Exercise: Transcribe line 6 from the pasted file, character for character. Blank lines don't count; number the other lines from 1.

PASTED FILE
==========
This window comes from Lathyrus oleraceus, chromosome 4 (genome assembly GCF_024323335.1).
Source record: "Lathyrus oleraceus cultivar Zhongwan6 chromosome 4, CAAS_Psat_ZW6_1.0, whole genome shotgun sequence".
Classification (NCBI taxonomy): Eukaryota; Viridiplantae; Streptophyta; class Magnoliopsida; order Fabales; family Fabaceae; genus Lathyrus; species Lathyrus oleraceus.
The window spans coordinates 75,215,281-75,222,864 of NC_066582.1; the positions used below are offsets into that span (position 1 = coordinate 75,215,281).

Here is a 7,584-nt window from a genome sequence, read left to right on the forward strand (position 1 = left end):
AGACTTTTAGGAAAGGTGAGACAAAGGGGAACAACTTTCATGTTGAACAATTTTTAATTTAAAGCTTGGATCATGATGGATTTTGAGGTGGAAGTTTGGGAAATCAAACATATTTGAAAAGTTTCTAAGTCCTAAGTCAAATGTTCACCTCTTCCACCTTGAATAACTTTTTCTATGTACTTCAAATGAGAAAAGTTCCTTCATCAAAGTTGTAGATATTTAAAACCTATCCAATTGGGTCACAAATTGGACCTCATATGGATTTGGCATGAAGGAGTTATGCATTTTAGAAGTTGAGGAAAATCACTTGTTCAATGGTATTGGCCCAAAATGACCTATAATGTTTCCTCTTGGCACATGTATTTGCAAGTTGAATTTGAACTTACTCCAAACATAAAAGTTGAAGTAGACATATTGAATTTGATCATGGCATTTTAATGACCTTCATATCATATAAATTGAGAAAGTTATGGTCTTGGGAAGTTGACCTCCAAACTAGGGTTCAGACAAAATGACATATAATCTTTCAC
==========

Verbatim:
AGACTTTTAGGAAAGGTGAGACAAAGGGGAACAACTTTCATGTTGAACAATTTTTAATTTAAAGCTTGGATCATGATGGATTTTGAGGTGGAAGTTTGGGAAATCAAACATATTTGAAAAGTTTCTAAGTCCTAAGTCAAATGTTCACCTCTTCCACCTTGAATAACTTTTTCTATGTACTTCAAATGAGAAAAGTTCCTTCATCAAAGTTGTAGATATTTAAAACCTATCCAATTGGGTCACAAATTGGACCTCATATGGATTTGGCATGAAGGAGTTATGCATTTTAGAAGTTGAGGAAAATCACTTGTTCAATGGTATTGGCCCAAAATGACCTATAATGTTTCCTCTTGGCACATGTATTTGCAAGTTGAATTTGAACTTACTCCAAACATAAAAGTTGAAGTAGACATATTGAATTTGATCATGGCATTTTAATGACCTTCATATCATATAAATTGAGAAAGTTATGGTCTTGGGAAGTTGACCTCCAAACTAGGGTTCAGACAAAATGACATATAATCTTTCAC